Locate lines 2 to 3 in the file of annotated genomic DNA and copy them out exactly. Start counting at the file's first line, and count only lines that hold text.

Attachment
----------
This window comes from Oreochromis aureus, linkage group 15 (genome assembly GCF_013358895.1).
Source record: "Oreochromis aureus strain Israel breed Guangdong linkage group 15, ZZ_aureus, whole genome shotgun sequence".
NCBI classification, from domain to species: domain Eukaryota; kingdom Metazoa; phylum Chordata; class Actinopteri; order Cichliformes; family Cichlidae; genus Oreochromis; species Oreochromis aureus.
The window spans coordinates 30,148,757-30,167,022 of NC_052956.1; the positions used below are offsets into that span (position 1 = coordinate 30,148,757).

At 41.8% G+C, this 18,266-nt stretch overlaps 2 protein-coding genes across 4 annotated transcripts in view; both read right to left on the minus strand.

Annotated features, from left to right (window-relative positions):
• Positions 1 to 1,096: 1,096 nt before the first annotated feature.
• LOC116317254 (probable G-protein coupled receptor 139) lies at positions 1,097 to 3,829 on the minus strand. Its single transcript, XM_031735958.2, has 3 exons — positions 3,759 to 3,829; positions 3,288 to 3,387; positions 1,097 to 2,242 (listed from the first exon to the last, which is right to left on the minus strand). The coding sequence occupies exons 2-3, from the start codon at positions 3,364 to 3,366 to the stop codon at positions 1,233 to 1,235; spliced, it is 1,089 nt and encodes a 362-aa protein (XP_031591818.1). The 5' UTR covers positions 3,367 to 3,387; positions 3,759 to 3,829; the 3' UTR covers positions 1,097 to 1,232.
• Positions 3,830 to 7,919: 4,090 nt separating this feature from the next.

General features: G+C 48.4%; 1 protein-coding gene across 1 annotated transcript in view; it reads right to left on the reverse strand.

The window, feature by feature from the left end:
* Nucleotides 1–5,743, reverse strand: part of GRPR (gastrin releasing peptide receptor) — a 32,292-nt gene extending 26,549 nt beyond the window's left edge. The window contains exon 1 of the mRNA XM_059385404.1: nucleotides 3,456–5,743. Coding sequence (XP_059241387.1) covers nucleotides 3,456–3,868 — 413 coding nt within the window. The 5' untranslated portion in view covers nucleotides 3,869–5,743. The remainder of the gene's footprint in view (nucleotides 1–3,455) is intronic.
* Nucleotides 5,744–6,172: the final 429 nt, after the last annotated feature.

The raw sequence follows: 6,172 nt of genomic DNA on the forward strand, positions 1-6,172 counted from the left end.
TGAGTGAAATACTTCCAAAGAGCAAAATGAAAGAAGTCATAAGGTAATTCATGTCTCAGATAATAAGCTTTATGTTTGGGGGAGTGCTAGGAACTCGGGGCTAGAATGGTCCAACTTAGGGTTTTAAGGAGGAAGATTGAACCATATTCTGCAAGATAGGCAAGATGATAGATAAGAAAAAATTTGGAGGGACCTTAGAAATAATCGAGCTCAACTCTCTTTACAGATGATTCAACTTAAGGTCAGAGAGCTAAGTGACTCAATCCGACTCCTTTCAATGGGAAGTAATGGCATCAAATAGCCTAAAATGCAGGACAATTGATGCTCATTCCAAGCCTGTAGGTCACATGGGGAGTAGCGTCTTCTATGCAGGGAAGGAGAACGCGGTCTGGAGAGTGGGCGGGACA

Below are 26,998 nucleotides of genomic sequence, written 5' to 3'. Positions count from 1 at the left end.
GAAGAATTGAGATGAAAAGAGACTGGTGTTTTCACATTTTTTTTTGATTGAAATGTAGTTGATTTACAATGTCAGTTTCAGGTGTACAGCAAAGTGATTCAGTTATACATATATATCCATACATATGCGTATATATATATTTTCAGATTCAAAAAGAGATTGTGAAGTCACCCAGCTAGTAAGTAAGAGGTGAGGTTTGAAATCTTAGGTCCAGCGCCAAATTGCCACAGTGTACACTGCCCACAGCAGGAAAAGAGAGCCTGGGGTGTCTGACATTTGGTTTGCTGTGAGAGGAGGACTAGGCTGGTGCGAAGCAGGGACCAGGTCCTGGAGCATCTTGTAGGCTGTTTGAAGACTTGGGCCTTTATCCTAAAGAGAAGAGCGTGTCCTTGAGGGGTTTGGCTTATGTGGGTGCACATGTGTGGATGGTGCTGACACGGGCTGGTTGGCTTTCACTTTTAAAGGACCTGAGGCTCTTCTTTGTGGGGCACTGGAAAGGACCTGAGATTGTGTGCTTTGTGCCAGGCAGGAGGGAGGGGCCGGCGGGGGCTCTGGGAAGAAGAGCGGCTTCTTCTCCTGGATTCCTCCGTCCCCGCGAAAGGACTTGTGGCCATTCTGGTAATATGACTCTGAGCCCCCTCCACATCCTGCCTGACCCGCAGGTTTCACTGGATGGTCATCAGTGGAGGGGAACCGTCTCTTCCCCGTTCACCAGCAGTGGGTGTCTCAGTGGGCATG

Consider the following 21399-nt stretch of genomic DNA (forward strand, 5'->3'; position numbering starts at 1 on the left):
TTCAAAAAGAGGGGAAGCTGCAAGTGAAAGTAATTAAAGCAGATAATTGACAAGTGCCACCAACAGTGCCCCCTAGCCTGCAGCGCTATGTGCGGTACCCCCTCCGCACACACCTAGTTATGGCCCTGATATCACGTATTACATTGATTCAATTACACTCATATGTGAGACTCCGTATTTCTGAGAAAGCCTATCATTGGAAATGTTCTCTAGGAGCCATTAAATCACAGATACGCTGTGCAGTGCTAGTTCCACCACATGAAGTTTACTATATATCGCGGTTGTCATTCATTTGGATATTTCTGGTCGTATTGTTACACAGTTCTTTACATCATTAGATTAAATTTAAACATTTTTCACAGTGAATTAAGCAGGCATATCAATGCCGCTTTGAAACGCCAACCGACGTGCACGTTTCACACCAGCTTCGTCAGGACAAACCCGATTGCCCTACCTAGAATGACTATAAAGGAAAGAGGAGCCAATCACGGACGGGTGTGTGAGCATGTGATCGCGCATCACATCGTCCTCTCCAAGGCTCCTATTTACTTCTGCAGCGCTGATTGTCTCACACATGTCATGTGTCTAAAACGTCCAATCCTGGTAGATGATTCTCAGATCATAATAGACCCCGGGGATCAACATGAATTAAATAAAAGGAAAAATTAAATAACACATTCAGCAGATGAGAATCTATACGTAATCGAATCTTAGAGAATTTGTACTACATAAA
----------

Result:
Source record: "Oreochromis aureus strain Israel breed Guangdong linkage group 15, ZZ_aureus, whole genome shotgun sequence".
NCBI classification, from domain to species: domain Eukaryota; kingdom Metazoa; phylum Chordata; class Actinopteri; order Cichliformes; family Cichlidae; genus Oreochromis; species Oreochromis aureus.